Paul Henreid

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Paul Henreid
Paul Henreid - publicity.jpg
circa 1940s
Born Paul Georg Julius Freiherr von Hernried Ritter von Wassel-Waldingau
(1908-01-10)10 January 1908
Triest, Austria-Hungary
(now Trieste, Italy)
Died 29 March 1992(1992-03-29) (aged 84)
Santa Monica, California, U.S.
Cause of death Pneumonia
Occupation Actor, director
Years active 1933-1992
Spouse(s) Elizabeth "Lisl" Camilla Julia Gluck (1936-1992)
(his death) 2 children
Children Monika Henreid
Mimi Duncan

Paul Henreid (10 January 1908 – 29 March 1992)[1] was an Austrian-born American actor and film director. He is best remembered for two roles: Victor Laszlo in Casablanca and Jerry Durrance in Now, Voyager, both released in 1942.

Early life[edit]

Born Paul Georg Julius von Hernried[2] or Paul George Julius Hernreid von Wasel Waldingau[3] in the city of Triest, then part of the Austro-Hungarian Empire (now Trieste, Italy), Henreid was the son of Maria-Luise (Lendecke) and Baron Carl Alphons, a Viennese banker who had served as financial advisor to Emperor Franz Josef.[3] However, Henreid's father died during World War I, and the family fortune had dwindled by the time he graduated from the exclusive Maria Theresianische Academie.[2][3]

Early acting career[edit]

He trained for the theatre in Vienna, over his family's objections,[2] and debuted there on the stage under the direction of Max Reinhardt. He began his film career acting in German films in the 1930s. He was strongly anti-Nazi, so much so that he was designated an ""official enemy of the Third Reich".[3]

England[edit]

He played Prince Albert in the play Victoria Regina in 1937.[2] With the outbreak of World War II, Henreid risked deportation or internment as an enemy alien,[citation needed] but was allowed to remain and work in England's film industry. He had a supporting role in Goodbye, Mr. Chips (1939) and third billing as a Nazi espionage agent in the thriller Night Train to Munich (1940).

Hollywood[edit]

After a successful New York theater run in Flight to the West,[4] Henreid was put under contract by RKO in 1941. The studio changed his name from von Hernried to the simpler and less overtly Germanic Henreid. That year, Henreid became a citizen of the United States.[2]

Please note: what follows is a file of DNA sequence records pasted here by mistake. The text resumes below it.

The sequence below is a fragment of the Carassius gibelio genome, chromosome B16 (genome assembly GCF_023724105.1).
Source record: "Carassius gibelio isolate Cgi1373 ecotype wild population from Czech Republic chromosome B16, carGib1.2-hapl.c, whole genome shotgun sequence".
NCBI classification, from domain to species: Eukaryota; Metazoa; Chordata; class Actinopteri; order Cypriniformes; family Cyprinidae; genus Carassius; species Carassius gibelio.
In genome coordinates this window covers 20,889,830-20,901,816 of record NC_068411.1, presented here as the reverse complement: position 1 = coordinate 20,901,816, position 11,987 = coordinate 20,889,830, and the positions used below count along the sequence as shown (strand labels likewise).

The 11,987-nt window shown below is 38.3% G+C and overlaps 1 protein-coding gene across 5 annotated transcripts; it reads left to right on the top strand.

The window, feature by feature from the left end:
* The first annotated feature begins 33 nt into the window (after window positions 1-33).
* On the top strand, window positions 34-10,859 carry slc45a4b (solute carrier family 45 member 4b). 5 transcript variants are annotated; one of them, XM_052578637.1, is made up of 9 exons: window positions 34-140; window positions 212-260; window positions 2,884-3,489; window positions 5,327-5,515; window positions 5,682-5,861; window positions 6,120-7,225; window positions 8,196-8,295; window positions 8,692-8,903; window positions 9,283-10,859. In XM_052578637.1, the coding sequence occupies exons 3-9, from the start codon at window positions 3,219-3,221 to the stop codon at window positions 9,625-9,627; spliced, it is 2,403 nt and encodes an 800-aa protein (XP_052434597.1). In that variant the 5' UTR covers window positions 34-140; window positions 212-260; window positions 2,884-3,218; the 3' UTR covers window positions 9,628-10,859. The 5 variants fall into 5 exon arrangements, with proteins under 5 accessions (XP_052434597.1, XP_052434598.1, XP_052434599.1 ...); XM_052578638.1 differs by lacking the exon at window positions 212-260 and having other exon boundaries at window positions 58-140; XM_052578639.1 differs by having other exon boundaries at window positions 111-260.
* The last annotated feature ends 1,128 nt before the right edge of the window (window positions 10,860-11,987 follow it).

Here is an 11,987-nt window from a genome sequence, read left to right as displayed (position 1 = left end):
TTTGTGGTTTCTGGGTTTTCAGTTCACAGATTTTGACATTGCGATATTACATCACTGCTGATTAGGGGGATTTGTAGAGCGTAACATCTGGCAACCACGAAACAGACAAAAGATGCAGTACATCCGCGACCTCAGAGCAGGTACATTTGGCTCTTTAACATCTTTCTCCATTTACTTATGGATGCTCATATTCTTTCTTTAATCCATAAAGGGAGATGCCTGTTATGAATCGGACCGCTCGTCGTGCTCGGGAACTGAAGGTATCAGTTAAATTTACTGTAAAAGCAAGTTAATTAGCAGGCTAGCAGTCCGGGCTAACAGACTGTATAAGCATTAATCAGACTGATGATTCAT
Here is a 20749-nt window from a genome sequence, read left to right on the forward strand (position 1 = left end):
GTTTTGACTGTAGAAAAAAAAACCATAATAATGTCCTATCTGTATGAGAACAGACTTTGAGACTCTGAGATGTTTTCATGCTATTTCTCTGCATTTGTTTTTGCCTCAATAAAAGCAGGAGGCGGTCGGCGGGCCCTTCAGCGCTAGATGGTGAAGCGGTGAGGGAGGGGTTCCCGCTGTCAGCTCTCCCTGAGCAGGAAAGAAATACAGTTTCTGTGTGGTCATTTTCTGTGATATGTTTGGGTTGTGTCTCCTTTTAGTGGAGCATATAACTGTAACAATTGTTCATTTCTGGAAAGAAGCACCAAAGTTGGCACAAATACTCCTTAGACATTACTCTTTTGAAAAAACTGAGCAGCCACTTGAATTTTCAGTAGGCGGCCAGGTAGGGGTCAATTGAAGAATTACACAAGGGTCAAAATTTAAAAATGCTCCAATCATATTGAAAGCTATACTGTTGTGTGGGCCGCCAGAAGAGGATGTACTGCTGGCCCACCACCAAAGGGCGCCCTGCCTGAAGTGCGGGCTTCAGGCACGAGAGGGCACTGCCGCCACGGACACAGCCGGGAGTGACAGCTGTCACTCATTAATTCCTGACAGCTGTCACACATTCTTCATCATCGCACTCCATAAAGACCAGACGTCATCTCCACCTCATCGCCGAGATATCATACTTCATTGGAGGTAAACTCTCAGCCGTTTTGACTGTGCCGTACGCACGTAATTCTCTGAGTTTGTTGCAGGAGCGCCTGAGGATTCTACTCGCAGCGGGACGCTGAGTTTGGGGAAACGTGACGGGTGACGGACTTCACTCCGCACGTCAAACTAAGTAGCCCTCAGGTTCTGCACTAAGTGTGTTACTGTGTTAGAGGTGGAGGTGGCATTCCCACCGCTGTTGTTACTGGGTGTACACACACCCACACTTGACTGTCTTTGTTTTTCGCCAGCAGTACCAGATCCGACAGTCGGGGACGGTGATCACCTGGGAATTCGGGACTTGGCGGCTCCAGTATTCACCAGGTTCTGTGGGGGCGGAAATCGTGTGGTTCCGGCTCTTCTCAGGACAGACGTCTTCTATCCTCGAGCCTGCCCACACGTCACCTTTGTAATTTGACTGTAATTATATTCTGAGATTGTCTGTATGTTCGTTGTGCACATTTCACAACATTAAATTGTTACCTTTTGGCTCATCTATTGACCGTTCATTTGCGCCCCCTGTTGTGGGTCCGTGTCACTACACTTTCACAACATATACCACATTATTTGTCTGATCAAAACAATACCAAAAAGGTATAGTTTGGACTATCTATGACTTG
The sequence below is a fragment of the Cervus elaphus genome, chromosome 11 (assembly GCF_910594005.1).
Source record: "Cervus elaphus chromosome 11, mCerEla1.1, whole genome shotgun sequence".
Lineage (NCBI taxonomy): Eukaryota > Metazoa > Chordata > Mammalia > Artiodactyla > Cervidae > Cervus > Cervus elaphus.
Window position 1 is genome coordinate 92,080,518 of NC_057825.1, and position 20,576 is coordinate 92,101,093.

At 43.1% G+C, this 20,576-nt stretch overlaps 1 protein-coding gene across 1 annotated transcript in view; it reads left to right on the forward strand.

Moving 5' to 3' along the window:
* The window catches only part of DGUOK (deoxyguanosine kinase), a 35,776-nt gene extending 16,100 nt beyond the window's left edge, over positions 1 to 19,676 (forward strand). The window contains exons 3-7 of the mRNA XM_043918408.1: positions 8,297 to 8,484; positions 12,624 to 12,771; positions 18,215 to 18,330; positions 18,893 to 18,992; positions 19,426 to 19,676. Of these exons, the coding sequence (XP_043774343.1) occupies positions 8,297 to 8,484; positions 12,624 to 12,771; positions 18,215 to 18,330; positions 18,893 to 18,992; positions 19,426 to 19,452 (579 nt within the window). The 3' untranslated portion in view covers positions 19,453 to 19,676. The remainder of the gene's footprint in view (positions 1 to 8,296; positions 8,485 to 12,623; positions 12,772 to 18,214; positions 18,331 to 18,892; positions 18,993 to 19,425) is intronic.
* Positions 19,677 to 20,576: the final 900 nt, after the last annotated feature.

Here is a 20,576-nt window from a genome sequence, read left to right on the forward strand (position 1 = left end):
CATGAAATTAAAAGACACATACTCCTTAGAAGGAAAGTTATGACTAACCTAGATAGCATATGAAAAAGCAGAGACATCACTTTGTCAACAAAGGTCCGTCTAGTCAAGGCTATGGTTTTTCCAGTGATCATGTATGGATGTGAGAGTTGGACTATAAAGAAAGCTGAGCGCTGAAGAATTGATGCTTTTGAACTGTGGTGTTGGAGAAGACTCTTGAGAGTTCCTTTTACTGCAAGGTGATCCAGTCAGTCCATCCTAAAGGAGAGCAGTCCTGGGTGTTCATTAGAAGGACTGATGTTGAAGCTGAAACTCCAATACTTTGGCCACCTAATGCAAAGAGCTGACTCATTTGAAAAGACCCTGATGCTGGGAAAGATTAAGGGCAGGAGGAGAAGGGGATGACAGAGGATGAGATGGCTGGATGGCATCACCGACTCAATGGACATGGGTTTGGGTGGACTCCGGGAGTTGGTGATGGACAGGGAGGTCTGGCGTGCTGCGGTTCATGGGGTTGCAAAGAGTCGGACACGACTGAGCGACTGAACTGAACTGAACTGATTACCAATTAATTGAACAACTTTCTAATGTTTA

His first film for the studio was Joan of Paris, which came out in 1942. Shortly after his arrival, Henreid appeared in two key films in his career. In Now, Voyager he played the romantic lead opposite Bette Davis, and shared with her one of cinema's best-known scenes, in which he lights two cigarettes at the same time and hands one to her. Henreid's next role was as Victor Laszlo, a heroic anti-Nazi resistance leader on the run, in Casablanca with Humphrey Bogart and Ingrid Bergman.

He made regular film appearances throughout the 1940s, but was blacklisted after protesting against the actions of the House Committee on Un-American Activities.[2] His film credits include Between Two Worlds (1944), The Spanish Main (1945), Of Human Bondage (1946), Deception (1946), Song of Love (1947), Thief of Damascus (1952), Siren of Bagdad (1953), and Four Horsemen of the Apocalypse (1961).

In the early 1950s, he began directing for both film and television. His television directorial credits include Alfred Hitchcock Presents, Maverick, Bonanza and The Big Valley. In 1964, Henreid directed Dead Ringer, which starred Bette Davis and featured, in a minor role, the director's daughter, Monika.

Personal life and legacy[edit]

Paul Henreid's grave at Woodlawn Cemetery in Santa Monica

Henreid married Elizabeth "Lisl" Gluck (1908–1993) in 1936; the couple had two daughters.

Henreid died of pneumonia in Santa Monica at the age of 84. He was buried in Woodlawn Cemetery.

He has two stars on the Hollywood Walk of Fame, one (for film) at 6366 Hollywood Boulevard and the other (for television) at 1722 Vine Street.

Filmography[edit]

As actor[edit]

As producer[edit]

As director[edit]

Notes[edit]

  1. ^ Also the French version Dans la vie tout s'arrange (1952).

References[edit]

External links[edit]